The State Bank of Vietnam (SBV) will continue to allocate credit growth rates for commercial banks this year, based on the banks' health and business performance.

The move is aimed at controlling credit quality and restricting the generation of new non-performing loans (NPLs).

SBV Deputy Governor Nguyen Thi Hong announced the policy late last week, saying that the quota allocation for this year will be announced soon.

The allocation is aimed at not only ensuring that credit growth serves the economy, but also to control credit quality and restrict new NPLs arising in the future, Hong said.

SBV will divide commercial banks into four groups, depending upon their performance in the previous years to allocate the credit growth quota. The division will be: Group 1 (healthy banks), Group 2 (average banks), Group 3 (below-average banks) and Group 4 (weak banks). Group 4 might not be allocated credit growth rates.

Hong pointed out that to boost lending safely, the central bank's Credit Information Centre is also building a system to monitor the credit history of borrowers so that commercial banks can base their actions on the information, and thereby step up lending to good firms, while ramping up scrutiny of the ailing firms.

The central bank will also streamline a model for risk governance, inspection and supervision, especially in a number of industries and sectors, to ensure that banking performance remains under control, Hong stated.

SBV Governor Nguyen Van Binh said the central bank this year is targeting a credit growth of 15 percent to limit lending and forecast that credit demand this year will be higher than last year. The central bank in 2014 targeted credit growth of 12 to 14 percent to boost lending as last year's credit demand was too low.

Lending this year should be restrained at only 15 percent to ensure the safety of the banking system, Binh said, adding that commercial banks in 2015 must pay due attention to credit quality, rather than credit growth as in 2014.

Some banks have also announced credit targets for this year. However, they might be adjusted by the middle of this year according to the central bank's credit quota allocation, as well as market demand. Both Vietcombank and BIDV targets credit growth of 16 percent this year, while the figures for Vietinbank, Military Bank are 13 to 15 percent, and 15 to 17 percent.

The central bank decided to apply the credit quota allocation policy in 2012 when many banks accelerated their lending by up to 50 percent, causing a sharp rise in NPLs.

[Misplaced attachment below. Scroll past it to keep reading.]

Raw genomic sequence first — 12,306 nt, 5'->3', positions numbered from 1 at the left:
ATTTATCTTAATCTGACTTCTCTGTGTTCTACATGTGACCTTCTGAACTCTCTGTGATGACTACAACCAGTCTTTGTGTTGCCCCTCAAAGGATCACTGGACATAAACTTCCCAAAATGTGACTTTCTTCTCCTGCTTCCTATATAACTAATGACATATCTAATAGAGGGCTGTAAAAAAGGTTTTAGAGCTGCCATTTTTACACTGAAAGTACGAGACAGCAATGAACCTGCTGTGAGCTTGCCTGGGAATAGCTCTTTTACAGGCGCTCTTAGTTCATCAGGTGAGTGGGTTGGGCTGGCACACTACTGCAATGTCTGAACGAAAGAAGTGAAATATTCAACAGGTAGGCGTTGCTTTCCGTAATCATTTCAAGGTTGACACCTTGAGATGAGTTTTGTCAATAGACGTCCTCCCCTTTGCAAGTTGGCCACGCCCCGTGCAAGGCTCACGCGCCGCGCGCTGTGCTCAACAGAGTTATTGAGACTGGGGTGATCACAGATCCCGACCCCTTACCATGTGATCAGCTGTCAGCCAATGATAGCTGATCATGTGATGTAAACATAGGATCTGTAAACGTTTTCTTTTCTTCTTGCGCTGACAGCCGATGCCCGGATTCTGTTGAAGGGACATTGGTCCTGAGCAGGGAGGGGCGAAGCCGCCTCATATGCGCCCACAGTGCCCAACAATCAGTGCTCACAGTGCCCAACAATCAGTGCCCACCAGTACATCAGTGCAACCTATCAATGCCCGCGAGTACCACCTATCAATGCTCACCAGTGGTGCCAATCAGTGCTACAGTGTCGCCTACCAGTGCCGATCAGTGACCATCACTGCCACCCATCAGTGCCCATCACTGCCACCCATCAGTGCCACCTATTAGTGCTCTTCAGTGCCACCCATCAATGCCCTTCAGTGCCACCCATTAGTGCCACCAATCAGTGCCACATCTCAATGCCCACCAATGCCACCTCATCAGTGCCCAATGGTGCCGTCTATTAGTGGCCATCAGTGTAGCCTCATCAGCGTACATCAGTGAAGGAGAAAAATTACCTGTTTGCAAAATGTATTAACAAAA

To date, some experts have recommended that the central bank withdraw the policy, saying that it is not necessary as the monetary market is stable. However, industry insiders have remained guarded about their view on the withdrawal.

Head of the Business Development Institute Dr Le Xuan Nghia told Thoi bao ngan hang (Banking Times) newspaper that the monetary market has only recently gained normalcy after many years of volatility. The central bank should therefore consider lifting the policy as the banking industry has good liquidity, while the Government is applying strict measures for handling NPLs and cross-ownership at banks.

The Deputy Director of the Central Institute for Economic Management Vo Tri Thanh also suggested the removal, saying banks are currently being cautious about lending themselves, as they are well aware of the consequences, including generating a large number of NPLs that they will be burdened due to rapid credit growth.

Besides, Thanh said, the central bank should not continuously use administrative measures to intervene in the monetary market, but allow it to operate under the market mechanism.

However, industry insiders recommended that the central bank scrutinise the withdrawal.

Deputy Director of HD Bank, Le Thanh Trung, said that in theory, the central bank should reduce its administrative intervention and allow the monetary market to operate under a market mechanism. However, in the current context, a withdrawal of the policy too early might not be good, and might even lead to negative consequences.

Though the economy has become better, it will take more time to see whether the economy is really healthy and is able to run smoothly, Trung said, adding that therefore, the central bank's role in leading the market and guiding the policy is very important.

Trung added that the time for policy withdrawal will depend much on the progress of the economy, suggesting that there should be no adjustment made at least during the first half of 2015.

Echoing Trung, deputy director of Orient Commercial Bank Nguyen Dinh Tung, also said the improvement of the banking industry and the entire economy as well, are not really sustainable so being cautious is necessary.

Tung said the central bank is required to control credit growth for the past years so that it does not withdraw the policy, unless it feels really secure about the stability of the entire banking system.-VNA